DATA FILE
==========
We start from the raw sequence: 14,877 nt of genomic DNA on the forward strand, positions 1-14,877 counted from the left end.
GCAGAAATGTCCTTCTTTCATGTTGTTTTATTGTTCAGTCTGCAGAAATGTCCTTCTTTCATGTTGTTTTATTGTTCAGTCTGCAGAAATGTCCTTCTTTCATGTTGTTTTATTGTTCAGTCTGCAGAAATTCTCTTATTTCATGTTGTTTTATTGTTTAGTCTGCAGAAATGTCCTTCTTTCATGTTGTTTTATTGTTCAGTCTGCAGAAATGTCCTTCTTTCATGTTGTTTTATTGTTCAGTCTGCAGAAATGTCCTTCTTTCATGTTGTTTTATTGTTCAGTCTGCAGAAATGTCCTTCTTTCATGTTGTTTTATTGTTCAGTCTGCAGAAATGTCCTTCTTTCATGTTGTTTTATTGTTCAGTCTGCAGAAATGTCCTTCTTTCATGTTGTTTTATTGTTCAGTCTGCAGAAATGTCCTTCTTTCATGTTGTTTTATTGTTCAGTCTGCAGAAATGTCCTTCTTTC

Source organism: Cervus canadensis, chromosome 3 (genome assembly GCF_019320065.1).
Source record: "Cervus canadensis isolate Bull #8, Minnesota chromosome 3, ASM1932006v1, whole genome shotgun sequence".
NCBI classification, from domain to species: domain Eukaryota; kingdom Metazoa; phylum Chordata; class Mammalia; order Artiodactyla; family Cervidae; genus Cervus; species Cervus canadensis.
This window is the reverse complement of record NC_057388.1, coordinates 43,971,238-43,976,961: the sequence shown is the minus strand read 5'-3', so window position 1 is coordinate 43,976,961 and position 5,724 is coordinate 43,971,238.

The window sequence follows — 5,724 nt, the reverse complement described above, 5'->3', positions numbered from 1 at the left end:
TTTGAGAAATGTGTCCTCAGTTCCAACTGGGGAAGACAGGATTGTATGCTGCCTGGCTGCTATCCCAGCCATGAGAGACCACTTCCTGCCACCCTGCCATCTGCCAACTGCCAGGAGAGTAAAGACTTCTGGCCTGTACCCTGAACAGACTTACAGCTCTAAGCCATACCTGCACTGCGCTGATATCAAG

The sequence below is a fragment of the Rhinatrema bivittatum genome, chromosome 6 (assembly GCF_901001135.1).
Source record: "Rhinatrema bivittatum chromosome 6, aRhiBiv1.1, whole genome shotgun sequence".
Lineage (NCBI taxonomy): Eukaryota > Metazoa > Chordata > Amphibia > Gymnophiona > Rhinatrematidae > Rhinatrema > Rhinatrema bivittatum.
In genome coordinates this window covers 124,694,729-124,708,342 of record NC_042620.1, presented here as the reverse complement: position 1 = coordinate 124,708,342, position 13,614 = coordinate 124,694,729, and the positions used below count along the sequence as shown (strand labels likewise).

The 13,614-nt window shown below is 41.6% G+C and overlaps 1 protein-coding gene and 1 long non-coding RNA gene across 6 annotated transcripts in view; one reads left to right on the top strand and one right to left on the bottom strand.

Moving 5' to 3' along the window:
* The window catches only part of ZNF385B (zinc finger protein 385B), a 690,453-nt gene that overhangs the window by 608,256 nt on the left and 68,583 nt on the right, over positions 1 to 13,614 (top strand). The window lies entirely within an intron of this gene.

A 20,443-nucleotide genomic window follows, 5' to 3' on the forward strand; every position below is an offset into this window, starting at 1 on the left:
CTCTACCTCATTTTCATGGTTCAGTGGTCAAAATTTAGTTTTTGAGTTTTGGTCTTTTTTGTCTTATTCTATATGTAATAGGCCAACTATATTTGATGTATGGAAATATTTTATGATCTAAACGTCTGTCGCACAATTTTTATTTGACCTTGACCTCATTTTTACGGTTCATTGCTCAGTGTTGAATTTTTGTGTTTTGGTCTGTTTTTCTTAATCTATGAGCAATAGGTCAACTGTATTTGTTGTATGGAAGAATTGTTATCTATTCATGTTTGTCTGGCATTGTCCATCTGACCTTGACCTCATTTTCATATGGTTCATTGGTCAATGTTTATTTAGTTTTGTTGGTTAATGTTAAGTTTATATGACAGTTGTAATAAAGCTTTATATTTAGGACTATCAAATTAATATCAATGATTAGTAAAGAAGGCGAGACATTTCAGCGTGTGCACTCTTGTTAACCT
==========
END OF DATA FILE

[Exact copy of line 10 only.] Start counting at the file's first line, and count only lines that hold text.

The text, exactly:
Source record: "Rhinatrema bivittatum chromosome 6, aRhiBiv1.1, whole genome shotgun sequence".